Earlier this week the DHS Transportations Security Administration (TSA) published a legal interpretation notice in the Federal Register (81 FR 66671-66672) addressing the term ‘field of transportation’ as used in 6 USC 469(a). That section in the US Code requires TSA to collect a fee for conducting vetting services for a number of transportation security programs, including the Transportation Workers Identification Credential (TWIC) and the Hazardous Material Indorsement (HMI) for commercial driver’s license.
While the complete legal discussion of this interpretation can be found here it is summarized in the Federal Register notice as:
“This interpretation states that the ``field of transportation'' under 6 U.S.C. 469(a) [link added] includes an individual, activity, entity, facility, owner, or operator that is subject to regulation by TSA, DOT, or the U.S. Coast Guard, and individuals applying for trusted traveler programs.”
The actual interpretation document makes it clear that TSA intends to take the same broad interpretation as used by the DOT in using the terms ‘hazardous material employee’ and ‘hazardous material employer’. This would mean that any chemical facility that is affected in anyway by any of the hazardous material transportation regulations would be covered under this interpretation of ‘field of transportation’.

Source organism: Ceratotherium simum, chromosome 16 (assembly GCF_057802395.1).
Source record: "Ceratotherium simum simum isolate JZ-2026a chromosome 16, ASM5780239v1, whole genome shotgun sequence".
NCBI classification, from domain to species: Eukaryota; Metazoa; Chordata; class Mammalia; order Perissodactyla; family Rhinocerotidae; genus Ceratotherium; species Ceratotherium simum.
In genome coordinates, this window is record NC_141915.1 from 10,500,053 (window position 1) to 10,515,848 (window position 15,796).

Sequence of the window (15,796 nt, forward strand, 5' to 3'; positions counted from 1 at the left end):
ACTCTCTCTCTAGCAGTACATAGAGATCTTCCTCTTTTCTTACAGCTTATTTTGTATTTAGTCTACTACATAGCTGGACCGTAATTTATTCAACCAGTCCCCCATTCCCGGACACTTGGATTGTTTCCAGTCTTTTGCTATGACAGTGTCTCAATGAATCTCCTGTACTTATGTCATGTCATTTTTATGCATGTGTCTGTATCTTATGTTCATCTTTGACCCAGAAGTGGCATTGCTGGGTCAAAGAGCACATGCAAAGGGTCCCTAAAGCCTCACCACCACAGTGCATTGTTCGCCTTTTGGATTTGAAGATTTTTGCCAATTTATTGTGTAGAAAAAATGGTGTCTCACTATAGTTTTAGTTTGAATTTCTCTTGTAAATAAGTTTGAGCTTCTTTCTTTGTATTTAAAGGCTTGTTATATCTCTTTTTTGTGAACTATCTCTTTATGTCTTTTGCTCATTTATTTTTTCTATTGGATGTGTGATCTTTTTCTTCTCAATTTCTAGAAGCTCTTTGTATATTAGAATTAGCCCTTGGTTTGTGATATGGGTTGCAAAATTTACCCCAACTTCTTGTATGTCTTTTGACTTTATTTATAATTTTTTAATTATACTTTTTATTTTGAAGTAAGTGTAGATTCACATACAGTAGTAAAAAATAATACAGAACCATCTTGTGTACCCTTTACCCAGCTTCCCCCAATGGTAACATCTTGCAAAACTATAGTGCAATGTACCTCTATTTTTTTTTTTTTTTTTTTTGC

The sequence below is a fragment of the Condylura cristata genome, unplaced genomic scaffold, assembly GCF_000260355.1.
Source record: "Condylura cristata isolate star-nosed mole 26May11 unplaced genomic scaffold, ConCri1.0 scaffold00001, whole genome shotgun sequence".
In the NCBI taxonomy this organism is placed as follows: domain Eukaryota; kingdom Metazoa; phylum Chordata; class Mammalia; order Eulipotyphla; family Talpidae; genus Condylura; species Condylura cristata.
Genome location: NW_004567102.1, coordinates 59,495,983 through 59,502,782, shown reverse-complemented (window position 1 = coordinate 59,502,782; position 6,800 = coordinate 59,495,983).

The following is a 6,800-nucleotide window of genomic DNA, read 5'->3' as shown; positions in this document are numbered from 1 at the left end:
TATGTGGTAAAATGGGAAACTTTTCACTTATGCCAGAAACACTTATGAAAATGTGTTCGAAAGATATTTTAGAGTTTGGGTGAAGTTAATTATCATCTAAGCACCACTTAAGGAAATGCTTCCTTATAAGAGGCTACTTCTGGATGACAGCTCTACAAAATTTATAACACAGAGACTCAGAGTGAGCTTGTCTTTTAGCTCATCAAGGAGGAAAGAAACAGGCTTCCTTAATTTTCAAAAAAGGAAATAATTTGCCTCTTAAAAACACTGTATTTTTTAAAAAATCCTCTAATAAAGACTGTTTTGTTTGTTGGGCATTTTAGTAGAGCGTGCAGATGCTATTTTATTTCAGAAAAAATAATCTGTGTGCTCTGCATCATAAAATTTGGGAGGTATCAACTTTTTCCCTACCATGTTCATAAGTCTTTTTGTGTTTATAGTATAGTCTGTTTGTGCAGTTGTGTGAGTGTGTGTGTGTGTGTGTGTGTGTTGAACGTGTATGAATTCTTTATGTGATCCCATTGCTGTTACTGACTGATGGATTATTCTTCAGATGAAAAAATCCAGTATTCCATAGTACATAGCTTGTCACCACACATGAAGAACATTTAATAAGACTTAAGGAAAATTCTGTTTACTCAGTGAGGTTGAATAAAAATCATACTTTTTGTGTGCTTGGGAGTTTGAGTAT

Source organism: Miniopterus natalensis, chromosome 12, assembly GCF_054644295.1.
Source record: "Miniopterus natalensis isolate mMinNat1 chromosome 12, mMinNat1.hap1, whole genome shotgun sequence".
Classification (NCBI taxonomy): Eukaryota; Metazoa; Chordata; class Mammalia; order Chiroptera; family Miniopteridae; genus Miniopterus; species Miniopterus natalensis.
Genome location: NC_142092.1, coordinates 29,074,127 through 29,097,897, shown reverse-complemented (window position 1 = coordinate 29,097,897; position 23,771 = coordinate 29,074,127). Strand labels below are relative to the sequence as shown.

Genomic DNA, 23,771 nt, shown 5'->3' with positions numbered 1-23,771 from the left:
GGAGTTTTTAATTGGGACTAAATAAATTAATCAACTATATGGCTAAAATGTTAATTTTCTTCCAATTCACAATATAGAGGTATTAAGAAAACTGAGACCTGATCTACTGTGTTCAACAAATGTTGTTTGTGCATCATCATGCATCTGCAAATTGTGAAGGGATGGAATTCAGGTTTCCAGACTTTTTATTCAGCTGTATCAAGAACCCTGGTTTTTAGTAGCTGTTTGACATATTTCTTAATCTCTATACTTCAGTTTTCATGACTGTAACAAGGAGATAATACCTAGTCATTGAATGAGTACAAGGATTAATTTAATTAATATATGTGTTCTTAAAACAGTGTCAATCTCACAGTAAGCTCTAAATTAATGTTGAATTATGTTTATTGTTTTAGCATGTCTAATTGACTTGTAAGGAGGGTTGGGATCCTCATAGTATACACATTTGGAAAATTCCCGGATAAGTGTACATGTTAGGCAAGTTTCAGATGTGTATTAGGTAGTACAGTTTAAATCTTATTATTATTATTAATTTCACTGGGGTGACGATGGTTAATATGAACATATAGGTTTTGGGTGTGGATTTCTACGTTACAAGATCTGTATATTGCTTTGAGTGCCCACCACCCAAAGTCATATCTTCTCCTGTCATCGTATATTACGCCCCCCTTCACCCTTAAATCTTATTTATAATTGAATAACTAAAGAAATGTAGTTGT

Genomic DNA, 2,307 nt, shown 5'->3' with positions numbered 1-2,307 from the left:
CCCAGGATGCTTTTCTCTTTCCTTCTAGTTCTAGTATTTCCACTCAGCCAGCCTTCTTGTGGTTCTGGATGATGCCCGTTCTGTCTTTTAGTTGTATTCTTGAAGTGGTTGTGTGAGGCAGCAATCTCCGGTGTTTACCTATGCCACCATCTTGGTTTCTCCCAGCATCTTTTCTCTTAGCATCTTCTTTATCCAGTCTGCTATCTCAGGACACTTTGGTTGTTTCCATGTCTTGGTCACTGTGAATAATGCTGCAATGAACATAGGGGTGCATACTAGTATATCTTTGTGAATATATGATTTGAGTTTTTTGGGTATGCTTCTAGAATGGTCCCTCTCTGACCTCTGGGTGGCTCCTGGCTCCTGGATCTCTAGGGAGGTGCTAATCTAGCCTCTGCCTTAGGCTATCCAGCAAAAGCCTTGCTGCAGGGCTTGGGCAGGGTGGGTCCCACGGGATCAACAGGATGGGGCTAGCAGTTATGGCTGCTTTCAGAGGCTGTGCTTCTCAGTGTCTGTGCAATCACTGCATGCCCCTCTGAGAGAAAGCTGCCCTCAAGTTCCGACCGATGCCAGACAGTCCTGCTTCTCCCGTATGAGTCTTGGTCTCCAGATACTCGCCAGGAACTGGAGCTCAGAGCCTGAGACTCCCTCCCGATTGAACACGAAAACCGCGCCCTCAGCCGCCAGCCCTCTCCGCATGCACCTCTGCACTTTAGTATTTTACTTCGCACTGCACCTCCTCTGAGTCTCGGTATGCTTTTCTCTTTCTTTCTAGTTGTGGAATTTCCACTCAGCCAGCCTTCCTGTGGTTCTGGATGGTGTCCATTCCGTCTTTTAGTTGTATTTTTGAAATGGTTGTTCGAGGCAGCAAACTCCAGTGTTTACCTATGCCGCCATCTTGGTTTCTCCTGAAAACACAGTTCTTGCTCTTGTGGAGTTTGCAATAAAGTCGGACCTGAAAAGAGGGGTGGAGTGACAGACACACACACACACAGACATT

Field of Transportation and TWIC
As I mentioned in a post earlier this week concerning a potential amendment to §469(a) this interpretation of ‘field of transportation’ does not directly affect the listing in 49 USC 70105(b)(2) of who is allowed to apply for a TWIC. It would seem to indicate, however, that TSA is going to use that definition to allow personnel to apply for TWICs under provisions of §70105(b)(2)(G), the “other individuals as determined appropriate by the Secretary”.
This seems to open up chemical facilities covered under the Chemical Facility Anti-Terrorism Standards (CFATS) program to be able require that employees at those facilities must possess a TWIC as a standard of employment. This would greatly ease the paperwork burden under the CFATS personnel surety program.
I do not see any chemical facility owner challenging the legality of this interpretation since it would not place any new burden on those organizations. I can see various labor organizations questioning this interpretation as allowing their members who do not work at MTSA regulated facilities (which are specifically not covered under the CFATS program) from being required to obtain a TWIC as a standard of employment, particularly where employees are not reimbursed for the cost of the TWIC application.